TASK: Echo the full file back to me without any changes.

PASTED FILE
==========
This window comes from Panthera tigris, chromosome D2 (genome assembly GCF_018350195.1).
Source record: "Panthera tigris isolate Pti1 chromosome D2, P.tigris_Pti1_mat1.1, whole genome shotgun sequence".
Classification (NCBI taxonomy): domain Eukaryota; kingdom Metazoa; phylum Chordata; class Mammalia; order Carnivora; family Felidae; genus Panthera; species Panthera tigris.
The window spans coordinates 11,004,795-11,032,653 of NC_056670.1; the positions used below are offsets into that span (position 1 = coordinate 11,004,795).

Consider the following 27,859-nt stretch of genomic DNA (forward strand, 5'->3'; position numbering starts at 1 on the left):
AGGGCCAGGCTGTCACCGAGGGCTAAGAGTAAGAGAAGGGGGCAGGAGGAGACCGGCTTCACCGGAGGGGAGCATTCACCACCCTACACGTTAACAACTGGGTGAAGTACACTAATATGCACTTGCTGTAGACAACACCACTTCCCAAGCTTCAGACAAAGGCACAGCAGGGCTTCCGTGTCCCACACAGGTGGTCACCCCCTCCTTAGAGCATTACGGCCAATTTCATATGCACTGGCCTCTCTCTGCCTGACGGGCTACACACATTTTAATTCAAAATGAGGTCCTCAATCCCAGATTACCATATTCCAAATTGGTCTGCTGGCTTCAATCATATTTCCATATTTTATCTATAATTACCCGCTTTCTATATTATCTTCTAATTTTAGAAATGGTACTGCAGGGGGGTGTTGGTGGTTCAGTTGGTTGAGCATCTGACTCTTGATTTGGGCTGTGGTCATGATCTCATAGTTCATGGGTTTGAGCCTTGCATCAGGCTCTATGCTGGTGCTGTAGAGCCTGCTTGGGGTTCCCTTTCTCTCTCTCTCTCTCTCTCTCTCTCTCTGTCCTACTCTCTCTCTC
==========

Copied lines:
This window comes from Panthera tigris, chromosome D2 (genome assembly GCF_018350195.1).
Source record: "Panthera tigris isolate Pti1 chromosome D2, P.tigris_Pti1_mat1.1, whole genome shotgun sequence".
Classification (NCBI taxonomy): domain Eukaryota; kingdom Metazoa; phylum Chordata; class Mammalia; order Carnivora; family Felidae; genus Panthera; species Panthera tigris.
The window spans coordinates 11,004,795-11,032,653 of NC_056670.1; the positions used below are offsets into that span (position 1 = coordinate 11,004,795).

Consider the following 27,859-nt stretch of genomic DNA (forward strand, 5'->3'; position numbering starts at 1 on the left):
AGGGCCAGGCTGTCACCGAGGGCTAAGAGTAAGAGAAGGGGGCAGGAGGAGACCGGCTTCACCGGAGGGGAGCATTCACCACCCTACACGTTAACAACTGGGTGAAGTACACTAATATGCACTTGCTGTAGACAACACCACTTCCCAAGCTTCAGACAAAGGCACAGCAGGGCTTCCGTGTCCCACACAGGTGGTCACCCCCTCCTTAGAGCATTACGGCCAATTTCATATGCACTGGCCTCTCTCTGCCTGACGGGCTACACACATTTTAATTCAAAATGAGGTCCTCAATCCCAGATTACCATATTCCAAATTGGTCTGCTGGCTTCAATCATATTTCCATATTTTATCTATAATTACCCGCTTTCTATATTATCTTCTAATTTTAGAAATGGTACTGCAGGGGGGTGTTGGTGGTTCAGTTGGTTGAGCATCTGACTCTTGATTTGGGCTGTGGTCATGATCTCATAGTTCATGGGTTTGAGCCTTGCATCAGGCTCTATGCTGGTGCTGTAGAGCCTGCTTGGGGTTCCCTTTCTCTCTCTCTCTCTCTCTCTCTCTCTCTGTCCTACTCTCTCTCTC